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USDA Releases Report on Importance of Highways to U.S. Agriculture

Date:
January 12, 2021
Topics:
Economic Development, Freight, News, News Homepage

In December 2020, the U.S. Department of Agriculture’s Agricultural Marketing Service released the report The Importance of Highways to U.S. Agriculture. The report provides information to shape the transportation planning and project selection processes that build and maintain the highway infrastructure upon which the agriculture industry relies upon for safe and efficient transportation of goods. It demonstrates the interconnected nature of agricultural freight and highlights the need for cooperation across jurisdictions through: 1) A summary of the economic significance of highway infrastructure to the agriculture industry; 2) Identification of High-Volume Domestic Agriculture Highways based on 2018 commodity flows; 3) Modeled projections of future infrastructure conditions and performance; 4) Identification of efforts to improve agricultural freight movements.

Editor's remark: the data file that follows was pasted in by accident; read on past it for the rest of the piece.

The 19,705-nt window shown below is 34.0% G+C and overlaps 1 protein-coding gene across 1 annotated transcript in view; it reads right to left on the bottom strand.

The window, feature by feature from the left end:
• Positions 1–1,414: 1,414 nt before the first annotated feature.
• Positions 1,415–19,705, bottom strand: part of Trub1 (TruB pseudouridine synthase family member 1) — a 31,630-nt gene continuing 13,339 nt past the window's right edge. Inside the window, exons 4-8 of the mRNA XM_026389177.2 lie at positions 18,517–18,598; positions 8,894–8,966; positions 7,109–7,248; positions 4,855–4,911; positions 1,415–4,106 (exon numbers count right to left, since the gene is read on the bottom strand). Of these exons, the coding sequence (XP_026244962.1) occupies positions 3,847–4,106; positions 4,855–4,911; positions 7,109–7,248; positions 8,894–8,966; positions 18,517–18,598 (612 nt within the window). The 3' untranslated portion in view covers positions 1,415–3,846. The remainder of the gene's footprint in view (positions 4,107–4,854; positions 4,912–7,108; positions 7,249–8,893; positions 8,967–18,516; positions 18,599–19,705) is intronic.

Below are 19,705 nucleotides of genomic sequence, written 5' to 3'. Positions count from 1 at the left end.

According to USDA: Nearly all agricultural products travel by highway for at least a portion of their journey. In many cases, the country’s highways provide critical “first and last mile” transportation connections to higher-capacity transportation modes such as rail, barge, and ocean vessel, and for many products requiring long distance transportation.

This report’s analysis of agricultural commodity flows shows that 80% of domestic agricultural commodities travel on 17% of the U.S. highway mileage. These “High-Volume Domestic Agriculture Highways” (HDAH) are important to U.S. farmers, the agriculture industry, and downstream producers. This report utilizes a novel analysis technique to combine and geo-reference public and proprietary data sets to project future roadway conditions and model proposed projects to help anticipate benefits on 17 HDAH corridors. In addition, the study uses key stakeholder input from state Departments of Transportation to analyze and quantify selected performance challenges that domestic agricultural shippers encounter. These challenges include optimal commodity flows, safety, congestion, infrastructure condition, and roadway reliability. The study’s findings show that state-planned highway freight investments are estimated to produce $540 million per year in truck operating cost savings. If highway infrastructure investment is increased, at a level 2-4 times current state freight plan investment levels, the study finds these investments will still be highly cost-effective.